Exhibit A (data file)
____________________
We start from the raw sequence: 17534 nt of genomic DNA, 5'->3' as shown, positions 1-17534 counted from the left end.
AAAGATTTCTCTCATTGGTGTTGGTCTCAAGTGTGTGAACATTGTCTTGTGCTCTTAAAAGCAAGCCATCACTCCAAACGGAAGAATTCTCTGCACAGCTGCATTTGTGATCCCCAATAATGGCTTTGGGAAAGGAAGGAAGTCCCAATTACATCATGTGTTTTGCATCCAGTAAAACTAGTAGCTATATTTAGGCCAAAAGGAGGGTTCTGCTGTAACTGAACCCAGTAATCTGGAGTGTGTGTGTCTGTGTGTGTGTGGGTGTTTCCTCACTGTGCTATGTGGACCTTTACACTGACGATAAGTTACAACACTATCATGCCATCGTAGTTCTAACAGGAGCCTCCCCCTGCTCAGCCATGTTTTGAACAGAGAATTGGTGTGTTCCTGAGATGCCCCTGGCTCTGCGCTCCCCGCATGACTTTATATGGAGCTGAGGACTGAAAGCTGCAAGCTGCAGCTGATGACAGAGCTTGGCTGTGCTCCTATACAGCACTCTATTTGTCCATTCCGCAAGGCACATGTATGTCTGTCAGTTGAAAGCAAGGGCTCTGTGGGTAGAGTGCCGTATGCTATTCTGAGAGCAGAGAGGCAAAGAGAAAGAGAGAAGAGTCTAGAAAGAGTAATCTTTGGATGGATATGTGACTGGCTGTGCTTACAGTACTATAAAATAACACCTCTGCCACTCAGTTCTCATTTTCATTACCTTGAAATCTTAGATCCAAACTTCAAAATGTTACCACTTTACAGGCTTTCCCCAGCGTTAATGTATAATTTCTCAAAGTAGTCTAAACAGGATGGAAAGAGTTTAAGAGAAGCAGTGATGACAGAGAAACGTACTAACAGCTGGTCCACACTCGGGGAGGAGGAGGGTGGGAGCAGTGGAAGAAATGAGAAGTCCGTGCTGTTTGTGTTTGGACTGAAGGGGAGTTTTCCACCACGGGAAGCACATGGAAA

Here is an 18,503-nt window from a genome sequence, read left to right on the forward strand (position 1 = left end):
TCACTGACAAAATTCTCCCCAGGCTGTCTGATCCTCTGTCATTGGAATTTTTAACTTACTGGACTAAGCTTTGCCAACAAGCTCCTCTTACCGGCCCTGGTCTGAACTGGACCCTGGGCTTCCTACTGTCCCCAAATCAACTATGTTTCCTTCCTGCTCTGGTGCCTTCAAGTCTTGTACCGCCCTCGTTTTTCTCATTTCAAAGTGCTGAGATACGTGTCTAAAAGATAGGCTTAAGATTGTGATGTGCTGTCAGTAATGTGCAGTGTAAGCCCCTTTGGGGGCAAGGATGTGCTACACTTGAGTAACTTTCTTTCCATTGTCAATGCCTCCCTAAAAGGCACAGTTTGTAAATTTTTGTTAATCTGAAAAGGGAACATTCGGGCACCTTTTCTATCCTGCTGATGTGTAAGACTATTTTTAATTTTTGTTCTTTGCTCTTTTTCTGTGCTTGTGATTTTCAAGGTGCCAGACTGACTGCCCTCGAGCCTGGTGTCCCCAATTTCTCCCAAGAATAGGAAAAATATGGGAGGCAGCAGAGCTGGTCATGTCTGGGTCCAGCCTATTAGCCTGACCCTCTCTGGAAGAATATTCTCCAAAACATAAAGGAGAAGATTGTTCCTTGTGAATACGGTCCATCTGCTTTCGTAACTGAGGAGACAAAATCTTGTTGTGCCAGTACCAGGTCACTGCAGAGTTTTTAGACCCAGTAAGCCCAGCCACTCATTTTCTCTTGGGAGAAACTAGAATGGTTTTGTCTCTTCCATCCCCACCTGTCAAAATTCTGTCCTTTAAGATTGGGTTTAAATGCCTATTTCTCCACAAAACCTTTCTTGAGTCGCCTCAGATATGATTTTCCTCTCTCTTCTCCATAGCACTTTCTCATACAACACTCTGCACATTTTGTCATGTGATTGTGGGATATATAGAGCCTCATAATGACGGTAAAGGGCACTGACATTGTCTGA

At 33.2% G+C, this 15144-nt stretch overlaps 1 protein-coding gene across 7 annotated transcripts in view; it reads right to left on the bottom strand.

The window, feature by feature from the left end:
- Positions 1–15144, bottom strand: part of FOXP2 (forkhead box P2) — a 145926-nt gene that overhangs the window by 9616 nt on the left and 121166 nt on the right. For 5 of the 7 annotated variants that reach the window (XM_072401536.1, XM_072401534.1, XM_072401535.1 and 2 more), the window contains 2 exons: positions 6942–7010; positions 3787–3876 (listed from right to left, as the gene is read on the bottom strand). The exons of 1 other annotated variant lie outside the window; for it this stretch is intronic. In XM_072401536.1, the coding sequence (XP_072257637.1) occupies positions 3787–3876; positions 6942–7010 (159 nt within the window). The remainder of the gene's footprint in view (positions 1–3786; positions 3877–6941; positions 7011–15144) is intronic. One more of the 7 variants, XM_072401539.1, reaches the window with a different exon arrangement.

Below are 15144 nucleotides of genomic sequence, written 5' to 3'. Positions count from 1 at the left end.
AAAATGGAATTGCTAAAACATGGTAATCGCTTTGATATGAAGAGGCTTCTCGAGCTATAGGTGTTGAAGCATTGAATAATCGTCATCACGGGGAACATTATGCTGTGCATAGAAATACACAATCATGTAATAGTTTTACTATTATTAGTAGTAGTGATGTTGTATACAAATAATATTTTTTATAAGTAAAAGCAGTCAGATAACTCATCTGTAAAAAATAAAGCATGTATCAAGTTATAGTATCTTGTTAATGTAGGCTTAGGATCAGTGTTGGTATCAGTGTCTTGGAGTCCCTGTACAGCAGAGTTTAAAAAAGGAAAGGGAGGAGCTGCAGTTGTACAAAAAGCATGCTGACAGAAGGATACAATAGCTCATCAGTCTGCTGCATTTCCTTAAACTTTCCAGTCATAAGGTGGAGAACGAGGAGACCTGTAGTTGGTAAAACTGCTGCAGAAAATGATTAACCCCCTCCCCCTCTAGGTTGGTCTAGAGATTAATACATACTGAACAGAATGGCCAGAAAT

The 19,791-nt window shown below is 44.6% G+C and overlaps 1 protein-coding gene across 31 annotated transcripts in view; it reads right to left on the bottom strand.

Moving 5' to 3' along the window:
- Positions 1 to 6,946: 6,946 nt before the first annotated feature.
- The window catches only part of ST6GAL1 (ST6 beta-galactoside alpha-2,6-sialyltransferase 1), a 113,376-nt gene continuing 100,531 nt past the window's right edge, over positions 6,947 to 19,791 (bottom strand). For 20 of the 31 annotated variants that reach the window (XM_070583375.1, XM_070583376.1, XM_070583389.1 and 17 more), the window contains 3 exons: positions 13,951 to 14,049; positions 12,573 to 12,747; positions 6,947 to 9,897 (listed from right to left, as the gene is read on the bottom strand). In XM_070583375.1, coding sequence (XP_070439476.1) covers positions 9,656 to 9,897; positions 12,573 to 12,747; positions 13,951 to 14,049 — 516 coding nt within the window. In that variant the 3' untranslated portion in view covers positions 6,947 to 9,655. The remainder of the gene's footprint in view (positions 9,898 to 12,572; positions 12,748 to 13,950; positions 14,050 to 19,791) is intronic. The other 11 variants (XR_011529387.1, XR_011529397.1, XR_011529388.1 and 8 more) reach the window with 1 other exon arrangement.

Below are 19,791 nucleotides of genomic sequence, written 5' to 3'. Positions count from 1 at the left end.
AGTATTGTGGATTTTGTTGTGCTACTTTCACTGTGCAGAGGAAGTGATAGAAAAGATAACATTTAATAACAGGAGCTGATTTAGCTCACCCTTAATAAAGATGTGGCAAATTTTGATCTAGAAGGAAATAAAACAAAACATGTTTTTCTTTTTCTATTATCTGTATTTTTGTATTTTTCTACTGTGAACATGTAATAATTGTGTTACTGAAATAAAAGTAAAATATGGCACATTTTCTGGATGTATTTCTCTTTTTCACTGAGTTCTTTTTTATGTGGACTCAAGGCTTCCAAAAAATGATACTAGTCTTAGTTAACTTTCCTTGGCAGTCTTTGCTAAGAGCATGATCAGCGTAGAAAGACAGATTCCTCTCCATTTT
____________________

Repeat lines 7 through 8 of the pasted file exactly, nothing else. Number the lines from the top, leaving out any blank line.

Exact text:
- Positions 1–15144, bottom strand: part of FOXP2 (forkhead box P2) — a 145926-nt gene that overhangs the window by 9616 nt on the left and 121166 nt on the right. For 5 of the 7 annotated variants that reach the window (XM_072401536.1, XM_072401534.1, XM_072401535.1 and 2 more), the window contains 2 exons: positions 6942–7010; positions 3787–3876 (listed from right to left, as the gene is read on the bottom strand). The exons of 1 other annotated variant lie outside the window; for it this stretch is intronic. In XM_072401536.1, the coding sequence (XP_072257637.1) occupies positions 3787–3876; positions 6942–7010 (159 nt within the window). The remainder of the gene's footprint in view (positions 1–3786; positions 3877–6941; positions 7011–15144) is intronic. One more of the 7 variants, XM_072401539.1, reaches the window with a different exon arrangement.

Below are 15144 nucleotides of genomic sequence, written 5' to 3'. Positions count from 1 at the left end.